Winter plans are to transfer all the rotating parts and electronics into that salvaged 2.5 block I mentioned earlier. Plan to grind on the exhaust chest a little, flow coat the crank and intake, and a few more little tricks. Going to use a ported intake, reeds, heads, and exhaust divider from a 280. And of course, Re-weld and reinforce the steering bracket. Then it's off to Beaumont for one of those magic Chris Domino setup sessions. Expect boat to run upper 90's.

Although it cost a lot more then I thought now that its said and done I am very pleased with the out come. Again thanks to HowieDean, Ro Yale, Gregg Moss, Tug, Chris Domino, and the guys on the Scream and Fly board. We learned a lot, and even though we had a lot of fun doing it, the real fun should begin this summer. This year we plan to be spending our weekends on the San Jacinto River, instead of in the shop.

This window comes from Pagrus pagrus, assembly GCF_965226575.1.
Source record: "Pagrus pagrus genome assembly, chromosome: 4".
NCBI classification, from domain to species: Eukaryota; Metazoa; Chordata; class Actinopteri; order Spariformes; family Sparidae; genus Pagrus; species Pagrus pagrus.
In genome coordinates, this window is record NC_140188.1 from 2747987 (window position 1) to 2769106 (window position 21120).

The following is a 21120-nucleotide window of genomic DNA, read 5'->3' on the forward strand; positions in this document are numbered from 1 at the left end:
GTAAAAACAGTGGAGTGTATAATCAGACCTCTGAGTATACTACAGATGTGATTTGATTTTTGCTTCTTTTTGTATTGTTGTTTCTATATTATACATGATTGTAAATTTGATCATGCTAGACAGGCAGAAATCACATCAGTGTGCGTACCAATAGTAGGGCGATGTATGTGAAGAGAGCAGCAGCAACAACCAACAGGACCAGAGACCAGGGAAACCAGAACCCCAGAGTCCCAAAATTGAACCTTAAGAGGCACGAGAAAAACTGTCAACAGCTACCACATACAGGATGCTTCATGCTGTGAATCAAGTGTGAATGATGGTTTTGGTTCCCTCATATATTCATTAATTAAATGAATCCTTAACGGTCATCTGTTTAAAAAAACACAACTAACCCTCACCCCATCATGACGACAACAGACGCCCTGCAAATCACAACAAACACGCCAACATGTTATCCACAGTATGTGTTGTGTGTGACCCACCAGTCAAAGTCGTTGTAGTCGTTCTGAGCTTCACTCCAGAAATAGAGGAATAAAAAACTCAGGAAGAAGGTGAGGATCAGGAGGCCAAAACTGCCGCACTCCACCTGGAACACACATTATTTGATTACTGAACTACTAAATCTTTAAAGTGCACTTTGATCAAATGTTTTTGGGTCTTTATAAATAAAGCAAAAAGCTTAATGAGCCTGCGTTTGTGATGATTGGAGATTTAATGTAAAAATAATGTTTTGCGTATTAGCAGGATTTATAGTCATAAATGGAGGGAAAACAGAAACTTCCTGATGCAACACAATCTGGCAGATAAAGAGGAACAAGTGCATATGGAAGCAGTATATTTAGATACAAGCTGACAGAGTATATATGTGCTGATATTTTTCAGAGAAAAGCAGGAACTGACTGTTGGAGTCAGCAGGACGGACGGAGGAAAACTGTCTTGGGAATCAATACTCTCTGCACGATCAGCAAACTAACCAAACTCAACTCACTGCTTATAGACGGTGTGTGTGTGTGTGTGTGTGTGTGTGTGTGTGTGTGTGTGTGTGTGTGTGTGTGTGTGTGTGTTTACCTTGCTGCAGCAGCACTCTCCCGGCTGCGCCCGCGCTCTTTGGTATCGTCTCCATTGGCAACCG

We keep up with the Scream and Fly board so if you have a glass question let it fly. Hope I can help you out. Or click over and check out our site at

We are very interested in hearing from any one who owns a HydroStream in Texas or Louisiana. Please contact us, or

Spotlight Archives


[ Home l About HH&P l History l Models l Owners' Pictures l Feature Article l Tech Talk ]
[ Literature l Events l Top Guns l Guest Boat l F.A.Q. l Video Gallery l Racing Corner ]
[ Prop Slippage Program l Animated Videos l HIN Decoder l Links l Contact Mark ]